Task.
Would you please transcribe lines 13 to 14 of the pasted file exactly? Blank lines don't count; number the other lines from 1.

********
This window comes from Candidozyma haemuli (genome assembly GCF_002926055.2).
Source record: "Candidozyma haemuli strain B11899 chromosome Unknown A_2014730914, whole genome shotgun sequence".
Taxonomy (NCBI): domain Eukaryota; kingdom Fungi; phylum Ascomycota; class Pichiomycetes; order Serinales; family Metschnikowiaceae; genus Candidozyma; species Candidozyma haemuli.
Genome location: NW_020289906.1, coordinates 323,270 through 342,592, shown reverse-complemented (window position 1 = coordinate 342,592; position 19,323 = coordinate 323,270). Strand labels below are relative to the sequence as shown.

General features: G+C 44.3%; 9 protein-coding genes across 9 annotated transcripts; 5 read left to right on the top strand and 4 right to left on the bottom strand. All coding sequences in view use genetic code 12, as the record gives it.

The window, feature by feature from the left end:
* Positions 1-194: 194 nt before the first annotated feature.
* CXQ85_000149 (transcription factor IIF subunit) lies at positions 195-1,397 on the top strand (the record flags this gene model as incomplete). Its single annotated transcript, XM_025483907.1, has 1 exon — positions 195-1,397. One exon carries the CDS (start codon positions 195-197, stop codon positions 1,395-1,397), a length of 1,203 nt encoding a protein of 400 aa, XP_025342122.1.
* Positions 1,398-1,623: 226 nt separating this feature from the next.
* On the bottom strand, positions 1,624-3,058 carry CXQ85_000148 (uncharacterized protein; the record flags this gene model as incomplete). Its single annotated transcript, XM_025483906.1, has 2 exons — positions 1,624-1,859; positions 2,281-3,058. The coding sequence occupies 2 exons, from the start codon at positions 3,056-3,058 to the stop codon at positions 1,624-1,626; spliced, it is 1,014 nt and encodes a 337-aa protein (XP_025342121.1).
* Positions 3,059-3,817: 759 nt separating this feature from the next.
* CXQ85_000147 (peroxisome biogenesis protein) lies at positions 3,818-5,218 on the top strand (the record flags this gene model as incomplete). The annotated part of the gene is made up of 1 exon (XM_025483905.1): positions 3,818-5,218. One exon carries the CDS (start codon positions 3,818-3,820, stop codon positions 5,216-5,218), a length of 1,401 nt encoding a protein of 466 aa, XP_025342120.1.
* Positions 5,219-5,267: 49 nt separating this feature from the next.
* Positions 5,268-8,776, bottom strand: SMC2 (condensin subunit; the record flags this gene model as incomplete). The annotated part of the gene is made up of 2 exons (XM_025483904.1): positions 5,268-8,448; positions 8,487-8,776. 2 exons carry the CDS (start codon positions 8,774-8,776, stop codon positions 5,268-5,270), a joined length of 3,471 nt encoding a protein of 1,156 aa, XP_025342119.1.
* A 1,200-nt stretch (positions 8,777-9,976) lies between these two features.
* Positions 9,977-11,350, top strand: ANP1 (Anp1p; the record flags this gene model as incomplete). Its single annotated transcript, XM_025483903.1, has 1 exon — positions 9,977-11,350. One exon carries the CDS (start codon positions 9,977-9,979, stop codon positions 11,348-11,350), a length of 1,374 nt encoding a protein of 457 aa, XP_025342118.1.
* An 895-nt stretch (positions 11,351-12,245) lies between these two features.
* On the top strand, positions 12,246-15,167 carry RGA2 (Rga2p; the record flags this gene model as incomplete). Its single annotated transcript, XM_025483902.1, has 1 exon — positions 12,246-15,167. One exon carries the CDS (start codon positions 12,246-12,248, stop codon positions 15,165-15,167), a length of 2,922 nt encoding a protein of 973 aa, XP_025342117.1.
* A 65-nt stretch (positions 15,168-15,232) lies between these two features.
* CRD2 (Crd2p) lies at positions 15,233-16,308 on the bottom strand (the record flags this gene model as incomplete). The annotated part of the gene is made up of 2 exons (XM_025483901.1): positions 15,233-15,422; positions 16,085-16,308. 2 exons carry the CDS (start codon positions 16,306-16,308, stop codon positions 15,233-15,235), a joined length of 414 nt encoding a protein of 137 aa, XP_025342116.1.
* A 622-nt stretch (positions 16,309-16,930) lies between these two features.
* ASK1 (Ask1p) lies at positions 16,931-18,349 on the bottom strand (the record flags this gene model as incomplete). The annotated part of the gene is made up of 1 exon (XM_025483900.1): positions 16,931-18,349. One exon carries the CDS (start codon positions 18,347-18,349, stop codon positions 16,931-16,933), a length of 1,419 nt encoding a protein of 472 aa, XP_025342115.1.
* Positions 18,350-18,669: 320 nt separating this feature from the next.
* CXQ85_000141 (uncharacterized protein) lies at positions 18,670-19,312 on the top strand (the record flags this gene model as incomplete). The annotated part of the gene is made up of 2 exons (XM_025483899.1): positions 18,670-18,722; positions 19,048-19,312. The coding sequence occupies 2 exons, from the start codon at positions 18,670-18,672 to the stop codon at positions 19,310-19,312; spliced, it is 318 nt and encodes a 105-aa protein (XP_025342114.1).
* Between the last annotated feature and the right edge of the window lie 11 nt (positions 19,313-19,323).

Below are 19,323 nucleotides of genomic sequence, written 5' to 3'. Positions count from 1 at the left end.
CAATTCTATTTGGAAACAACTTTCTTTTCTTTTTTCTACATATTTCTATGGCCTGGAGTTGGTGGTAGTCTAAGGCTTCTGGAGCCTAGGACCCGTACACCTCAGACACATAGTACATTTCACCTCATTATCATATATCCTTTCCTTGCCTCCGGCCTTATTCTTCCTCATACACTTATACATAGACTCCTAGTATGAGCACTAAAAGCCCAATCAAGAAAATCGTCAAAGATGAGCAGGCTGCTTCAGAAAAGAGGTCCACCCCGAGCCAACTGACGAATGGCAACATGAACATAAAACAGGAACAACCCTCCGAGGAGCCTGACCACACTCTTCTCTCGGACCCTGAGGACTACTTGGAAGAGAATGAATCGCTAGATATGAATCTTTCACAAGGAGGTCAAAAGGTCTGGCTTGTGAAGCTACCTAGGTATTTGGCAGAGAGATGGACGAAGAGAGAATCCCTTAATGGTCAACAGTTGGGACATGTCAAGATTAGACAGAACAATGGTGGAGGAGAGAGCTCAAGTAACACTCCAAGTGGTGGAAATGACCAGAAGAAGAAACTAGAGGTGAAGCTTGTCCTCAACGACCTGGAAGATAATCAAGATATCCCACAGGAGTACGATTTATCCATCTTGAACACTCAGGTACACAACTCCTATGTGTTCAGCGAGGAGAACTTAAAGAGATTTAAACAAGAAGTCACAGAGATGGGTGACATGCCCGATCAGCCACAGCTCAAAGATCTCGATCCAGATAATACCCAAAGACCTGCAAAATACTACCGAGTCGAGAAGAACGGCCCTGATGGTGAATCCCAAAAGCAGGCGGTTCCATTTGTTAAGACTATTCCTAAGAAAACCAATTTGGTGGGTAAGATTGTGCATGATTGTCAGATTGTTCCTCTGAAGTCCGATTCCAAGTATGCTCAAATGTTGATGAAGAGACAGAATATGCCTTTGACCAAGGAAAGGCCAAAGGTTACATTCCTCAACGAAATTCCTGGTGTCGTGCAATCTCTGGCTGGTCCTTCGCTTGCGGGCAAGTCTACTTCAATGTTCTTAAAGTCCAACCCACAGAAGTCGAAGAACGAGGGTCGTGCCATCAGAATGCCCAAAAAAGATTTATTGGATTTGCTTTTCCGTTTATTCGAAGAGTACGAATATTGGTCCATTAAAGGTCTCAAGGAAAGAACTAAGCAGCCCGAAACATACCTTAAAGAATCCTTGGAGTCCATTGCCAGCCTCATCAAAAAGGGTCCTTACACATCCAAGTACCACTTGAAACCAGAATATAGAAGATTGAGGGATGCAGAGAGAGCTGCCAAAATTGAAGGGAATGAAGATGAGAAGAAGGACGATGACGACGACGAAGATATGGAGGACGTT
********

* Positions 5,219-5,267: 49 nt separating this feature from the next.
* Positions 5,268-8,776, bottom strand: SMC2 (condensin subunit; the record flags this gene model as incomplete). The annotated part of the gene is made up of 2 exons (XM_025483904.1): positions 5,268-8,448; positions 8,487-8,776. 2 exons carry the CDS (start codon positions 8,774-8,776, stop codon positions 5,268-5,270), a joined length of 3,471 nt encoding a protein of 1,156 aa, XP_025342119.1.